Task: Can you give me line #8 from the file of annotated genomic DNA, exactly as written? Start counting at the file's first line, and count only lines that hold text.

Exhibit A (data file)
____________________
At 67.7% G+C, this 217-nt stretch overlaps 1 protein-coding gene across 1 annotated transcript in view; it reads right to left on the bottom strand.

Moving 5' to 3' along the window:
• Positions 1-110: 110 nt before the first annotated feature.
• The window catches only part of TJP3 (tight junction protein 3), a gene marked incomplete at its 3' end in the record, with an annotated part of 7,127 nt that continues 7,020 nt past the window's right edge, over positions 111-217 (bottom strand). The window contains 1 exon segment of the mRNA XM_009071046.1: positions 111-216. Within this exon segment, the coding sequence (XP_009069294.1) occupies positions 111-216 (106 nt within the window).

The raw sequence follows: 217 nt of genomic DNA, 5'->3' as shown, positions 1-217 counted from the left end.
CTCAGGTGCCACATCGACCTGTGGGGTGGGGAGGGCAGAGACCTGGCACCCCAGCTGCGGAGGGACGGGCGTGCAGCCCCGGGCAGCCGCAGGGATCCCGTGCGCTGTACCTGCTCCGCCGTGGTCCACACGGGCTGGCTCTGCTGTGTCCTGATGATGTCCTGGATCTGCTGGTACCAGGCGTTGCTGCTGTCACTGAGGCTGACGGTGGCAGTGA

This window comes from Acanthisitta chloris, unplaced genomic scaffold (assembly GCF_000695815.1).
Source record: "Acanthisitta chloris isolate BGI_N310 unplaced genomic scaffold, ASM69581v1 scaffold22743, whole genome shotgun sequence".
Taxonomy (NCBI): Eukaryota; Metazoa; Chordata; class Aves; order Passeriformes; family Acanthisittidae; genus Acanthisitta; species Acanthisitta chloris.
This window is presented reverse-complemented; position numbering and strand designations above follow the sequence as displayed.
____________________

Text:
Source record: "Acanthisitta chloris isolate BGI_N310 unplaced genomic scaffold, ASM69581v1 scaffold22743, whole genome shotgun sequence".